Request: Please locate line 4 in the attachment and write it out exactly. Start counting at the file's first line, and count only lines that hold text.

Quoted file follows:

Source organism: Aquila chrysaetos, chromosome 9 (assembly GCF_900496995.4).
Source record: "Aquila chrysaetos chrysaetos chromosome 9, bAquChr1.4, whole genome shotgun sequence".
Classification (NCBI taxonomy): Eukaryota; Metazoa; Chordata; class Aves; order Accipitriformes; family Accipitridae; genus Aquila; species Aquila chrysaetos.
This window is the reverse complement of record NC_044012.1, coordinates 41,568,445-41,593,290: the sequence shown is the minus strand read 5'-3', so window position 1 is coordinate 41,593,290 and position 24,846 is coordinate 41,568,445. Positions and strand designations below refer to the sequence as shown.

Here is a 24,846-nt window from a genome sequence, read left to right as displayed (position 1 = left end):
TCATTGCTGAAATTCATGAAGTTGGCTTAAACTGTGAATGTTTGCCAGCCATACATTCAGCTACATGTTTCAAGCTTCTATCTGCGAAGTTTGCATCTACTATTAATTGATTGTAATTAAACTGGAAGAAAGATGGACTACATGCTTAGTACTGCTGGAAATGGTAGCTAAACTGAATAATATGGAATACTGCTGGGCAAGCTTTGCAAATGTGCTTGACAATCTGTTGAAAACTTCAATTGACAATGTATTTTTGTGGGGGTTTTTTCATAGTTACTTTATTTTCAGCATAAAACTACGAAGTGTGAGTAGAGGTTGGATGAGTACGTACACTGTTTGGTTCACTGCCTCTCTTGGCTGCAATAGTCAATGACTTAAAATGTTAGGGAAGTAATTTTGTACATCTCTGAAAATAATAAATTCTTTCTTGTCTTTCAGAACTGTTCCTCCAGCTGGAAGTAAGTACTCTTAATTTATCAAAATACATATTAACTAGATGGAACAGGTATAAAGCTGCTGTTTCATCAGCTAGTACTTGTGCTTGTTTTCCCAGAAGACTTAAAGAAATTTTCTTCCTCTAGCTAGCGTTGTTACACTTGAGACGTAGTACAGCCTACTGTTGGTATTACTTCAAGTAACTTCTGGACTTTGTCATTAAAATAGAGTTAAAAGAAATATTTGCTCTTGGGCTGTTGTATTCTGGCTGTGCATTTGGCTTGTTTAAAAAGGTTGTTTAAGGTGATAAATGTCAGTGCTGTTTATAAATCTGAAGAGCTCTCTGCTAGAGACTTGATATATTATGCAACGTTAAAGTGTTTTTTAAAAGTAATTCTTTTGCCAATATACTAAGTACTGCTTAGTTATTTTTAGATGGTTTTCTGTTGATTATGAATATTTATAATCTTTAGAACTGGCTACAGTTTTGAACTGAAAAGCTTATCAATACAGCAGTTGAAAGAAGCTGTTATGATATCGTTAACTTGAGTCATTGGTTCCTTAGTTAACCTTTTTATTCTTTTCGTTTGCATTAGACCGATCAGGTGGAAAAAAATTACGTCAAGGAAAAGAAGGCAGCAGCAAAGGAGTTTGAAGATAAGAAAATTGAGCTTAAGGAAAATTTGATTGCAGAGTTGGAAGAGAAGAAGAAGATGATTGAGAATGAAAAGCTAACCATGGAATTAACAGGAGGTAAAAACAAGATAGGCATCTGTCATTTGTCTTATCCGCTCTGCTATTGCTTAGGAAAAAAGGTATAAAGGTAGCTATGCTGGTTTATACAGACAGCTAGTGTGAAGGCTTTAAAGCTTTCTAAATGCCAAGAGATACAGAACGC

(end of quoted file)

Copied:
This window is the reverse complement of record NC_044012.1, coordinates 41,568,445-41,593,290: the sequence shown is the minus strand read 5'-3', so window position 1 is coordinate 41,593,290 and position 24,846 is coordinate 41,568,445. Positions and strand designations below refer to the sequence as shown.